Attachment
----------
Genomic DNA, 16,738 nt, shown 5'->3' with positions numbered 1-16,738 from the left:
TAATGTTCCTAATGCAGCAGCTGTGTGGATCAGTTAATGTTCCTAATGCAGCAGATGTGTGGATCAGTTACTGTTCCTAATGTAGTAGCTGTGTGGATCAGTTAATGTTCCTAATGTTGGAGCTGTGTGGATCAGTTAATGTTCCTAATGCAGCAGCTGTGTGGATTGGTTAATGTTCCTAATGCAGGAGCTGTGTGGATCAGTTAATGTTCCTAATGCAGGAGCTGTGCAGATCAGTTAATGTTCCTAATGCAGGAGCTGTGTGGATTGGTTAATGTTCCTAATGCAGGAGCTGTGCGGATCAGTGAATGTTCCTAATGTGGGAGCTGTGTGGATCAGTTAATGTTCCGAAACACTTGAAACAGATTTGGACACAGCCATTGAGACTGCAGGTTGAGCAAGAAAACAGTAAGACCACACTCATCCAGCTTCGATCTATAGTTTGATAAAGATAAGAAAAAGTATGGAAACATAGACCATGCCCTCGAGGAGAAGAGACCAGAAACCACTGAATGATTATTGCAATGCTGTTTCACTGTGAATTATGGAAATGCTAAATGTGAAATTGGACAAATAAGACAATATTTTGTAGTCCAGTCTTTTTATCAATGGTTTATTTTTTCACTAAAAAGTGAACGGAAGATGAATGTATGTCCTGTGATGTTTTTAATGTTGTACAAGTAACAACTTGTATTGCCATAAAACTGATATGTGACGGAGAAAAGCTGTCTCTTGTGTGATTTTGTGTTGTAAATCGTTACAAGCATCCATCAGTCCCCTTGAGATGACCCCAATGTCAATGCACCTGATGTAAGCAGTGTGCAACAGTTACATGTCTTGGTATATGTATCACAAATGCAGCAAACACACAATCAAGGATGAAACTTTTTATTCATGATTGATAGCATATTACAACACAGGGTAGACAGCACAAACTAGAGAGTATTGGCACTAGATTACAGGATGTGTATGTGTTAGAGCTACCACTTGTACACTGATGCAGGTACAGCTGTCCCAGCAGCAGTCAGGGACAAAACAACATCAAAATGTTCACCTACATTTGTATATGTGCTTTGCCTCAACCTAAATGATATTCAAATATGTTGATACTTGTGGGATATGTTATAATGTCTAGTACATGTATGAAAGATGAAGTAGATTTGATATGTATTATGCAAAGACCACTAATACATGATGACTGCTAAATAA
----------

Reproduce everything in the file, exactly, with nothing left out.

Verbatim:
Genomic DNA, 16,738 nt, shown 5'->3' with positions numbered 1-16,738 from the left:
TAATGTTCCTAATGCAGCAGCTGTGTGGATCAGTTAATGTTCCTAATGCAGCAGATGTGTGGATCAGTTACTGTTCCTAATGTAGTAGCTGTGTGGATCAGTTAATGTTCCTAATGTTGGAGCTGTGTGGATCAGTTAATGTTCCTAATGCAGCAGCTGTGTGGATTGGTTAATGTTCCTAATGCAGGAGCTGTGTGGATCAGTTAATGTTCCTAATGCAGGAGCTGTGCAGATCAGTTAATGTTCCTAATGCAGGAGCTGTGTGGATTGGTTAATGTTCCTAATGCAGGAGCTGTGCGGATCAGTGAATGTTCCTAATGTGGGAGCTGTGTGGATCAGTTAATGTTCCGAAACACTTGAAACAGATTTGGACACAGCCATTGAGACTGCAGGTTGAGCAAGAAAACAGTAAGACCACACTCATCCAGCTTCGATCTATAGTTTGATAAAGATAAGAAAAAGTATGGAAACATAGACCATGCCCTCGAGGAGAAGAGACCAGAAACCACTGAATGATTATTGCAATGCTGTTTCACTGTGAATTATGGAAATGCTAAATGTGAAATTGGACAAATAAGACAATATTTTGTAGTCCAGTCTTTTTATCAATGGTTTATTTTTTCACTAAAAAGTGAACGGAAGATGAATGTATGTCCTGTGATGTTTTTAATGTTGTACAAGTAACAACTTGTATTGCCATAAAACTGATATGTGACGGAGAAAAGCTGTCTCTTGTGTGATTTTGTGTTGTAAATCGTTACAAGCATCCATCAGTCCCCTTGAGATGACCCCAATGTCAATGCACCTGATGTAAGCAGTGTGCAACAGTTACATGTCTTGGTATATGTATCACAAATGCAGCAAACACACAATCAAGGATGAAACTTTTTATTCATGATTGATAGCATATTACAACACAGGGTAGACAGCACAAACTAGAGAGTATTGGCACTAGATTACAGGATGTGTATGTGTTAGAGCTACCACTTGTACACTGATGCAGGTACAGCTGTCCCAGCAGCAGTCAGGGACAAAACAACATCAAAATGTTCACCTACATTTGTATATGTGCTTTGCCTCAACCTAAATGATATTCAAATATGTTGATACTTGTGGGATATGTTATAATGTCTAGTACATGTATGAAAGATGAAGTAGATTTGATATGTATTATGCAAAGACCACTAATACATGATGACTGCTAAATAA